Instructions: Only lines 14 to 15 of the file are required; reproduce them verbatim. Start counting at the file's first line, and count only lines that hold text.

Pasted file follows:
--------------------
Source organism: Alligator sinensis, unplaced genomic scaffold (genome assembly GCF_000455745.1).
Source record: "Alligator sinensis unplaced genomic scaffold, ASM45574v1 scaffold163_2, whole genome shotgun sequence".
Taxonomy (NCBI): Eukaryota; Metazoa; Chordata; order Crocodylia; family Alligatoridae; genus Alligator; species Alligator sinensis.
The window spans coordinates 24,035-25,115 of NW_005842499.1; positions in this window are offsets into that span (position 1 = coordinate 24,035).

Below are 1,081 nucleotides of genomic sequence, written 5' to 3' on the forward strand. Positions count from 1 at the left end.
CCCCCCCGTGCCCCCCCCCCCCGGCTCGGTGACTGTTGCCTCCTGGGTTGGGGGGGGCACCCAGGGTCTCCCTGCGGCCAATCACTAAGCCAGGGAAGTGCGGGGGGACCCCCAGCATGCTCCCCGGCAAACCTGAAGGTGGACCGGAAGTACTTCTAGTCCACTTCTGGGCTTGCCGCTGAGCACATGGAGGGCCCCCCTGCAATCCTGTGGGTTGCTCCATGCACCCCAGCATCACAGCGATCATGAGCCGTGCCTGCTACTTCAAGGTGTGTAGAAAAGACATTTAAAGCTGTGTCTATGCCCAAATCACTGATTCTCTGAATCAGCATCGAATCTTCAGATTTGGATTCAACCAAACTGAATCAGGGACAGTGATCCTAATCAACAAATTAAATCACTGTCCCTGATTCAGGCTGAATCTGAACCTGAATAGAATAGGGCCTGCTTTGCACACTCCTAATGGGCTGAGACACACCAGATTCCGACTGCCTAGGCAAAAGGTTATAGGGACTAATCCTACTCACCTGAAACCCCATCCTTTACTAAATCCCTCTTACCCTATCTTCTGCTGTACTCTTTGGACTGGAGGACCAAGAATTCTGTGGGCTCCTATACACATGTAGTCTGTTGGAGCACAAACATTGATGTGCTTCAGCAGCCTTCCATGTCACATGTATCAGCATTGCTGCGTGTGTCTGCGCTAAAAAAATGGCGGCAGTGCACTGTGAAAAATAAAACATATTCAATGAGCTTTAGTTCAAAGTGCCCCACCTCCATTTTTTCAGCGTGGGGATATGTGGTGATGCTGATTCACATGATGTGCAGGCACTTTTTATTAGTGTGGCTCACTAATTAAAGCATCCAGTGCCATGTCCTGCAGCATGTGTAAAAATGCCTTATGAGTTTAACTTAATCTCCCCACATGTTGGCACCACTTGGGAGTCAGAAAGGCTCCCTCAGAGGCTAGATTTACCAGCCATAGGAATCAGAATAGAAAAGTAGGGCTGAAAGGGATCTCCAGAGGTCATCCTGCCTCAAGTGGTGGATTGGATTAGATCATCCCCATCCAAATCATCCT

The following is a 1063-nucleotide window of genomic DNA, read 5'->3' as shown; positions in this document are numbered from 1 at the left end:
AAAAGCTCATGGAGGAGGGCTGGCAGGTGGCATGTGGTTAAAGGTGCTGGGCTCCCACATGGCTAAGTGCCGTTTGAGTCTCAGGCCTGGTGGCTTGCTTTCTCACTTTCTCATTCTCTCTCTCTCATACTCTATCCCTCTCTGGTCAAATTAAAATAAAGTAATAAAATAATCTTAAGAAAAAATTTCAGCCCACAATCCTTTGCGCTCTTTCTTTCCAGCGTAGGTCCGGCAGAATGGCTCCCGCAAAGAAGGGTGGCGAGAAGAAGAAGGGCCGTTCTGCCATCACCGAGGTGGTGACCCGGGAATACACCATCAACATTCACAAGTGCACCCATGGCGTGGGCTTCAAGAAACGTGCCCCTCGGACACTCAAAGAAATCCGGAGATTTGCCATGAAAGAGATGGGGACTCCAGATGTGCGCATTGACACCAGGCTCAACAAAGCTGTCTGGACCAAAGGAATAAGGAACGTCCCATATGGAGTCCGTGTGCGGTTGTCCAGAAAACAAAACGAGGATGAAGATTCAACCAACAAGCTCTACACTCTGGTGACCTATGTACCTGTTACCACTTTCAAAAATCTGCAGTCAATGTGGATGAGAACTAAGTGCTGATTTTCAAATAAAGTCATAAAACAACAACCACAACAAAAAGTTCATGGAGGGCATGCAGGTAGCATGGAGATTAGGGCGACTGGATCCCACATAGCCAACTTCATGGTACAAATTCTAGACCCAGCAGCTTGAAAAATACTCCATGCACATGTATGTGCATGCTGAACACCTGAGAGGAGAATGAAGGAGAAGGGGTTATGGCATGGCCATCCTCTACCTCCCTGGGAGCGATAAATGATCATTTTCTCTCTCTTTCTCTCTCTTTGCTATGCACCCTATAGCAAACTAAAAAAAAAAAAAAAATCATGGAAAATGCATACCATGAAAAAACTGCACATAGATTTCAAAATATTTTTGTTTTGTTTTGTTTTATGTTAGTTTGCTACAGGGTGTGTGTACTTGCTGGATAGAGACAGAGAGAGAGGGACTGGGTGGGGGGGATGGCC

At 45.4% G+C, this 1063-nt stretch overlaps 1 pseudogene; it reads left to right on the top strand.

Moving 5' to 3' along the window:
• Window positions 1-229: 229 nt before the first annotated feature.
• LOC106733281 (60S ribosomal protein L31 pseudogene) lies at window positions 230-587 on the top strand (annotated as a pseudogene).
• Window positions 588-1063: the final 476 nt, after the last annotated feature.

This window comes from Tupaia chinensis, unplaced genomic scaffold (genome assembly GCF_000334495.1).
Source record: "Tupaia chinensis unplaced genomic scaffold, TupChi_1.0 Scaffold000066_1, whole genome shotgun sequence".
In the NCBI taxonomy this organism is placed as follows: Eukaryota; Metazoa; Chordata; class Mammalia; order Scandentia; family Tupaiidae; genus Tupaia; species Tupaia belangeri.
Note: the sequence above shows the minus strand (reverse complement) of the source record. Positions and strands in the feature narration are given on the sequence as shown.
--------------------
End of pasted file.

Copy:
This window comes from Tupaia chinensis, unplaced genomic scaffold (genome assembly GCF_000334495.1).
Source record: "Tupaia chinensis unplaced genomic scaffold, TupChi_1.0 Scaffold000066_1, whole genome shotgun sequence".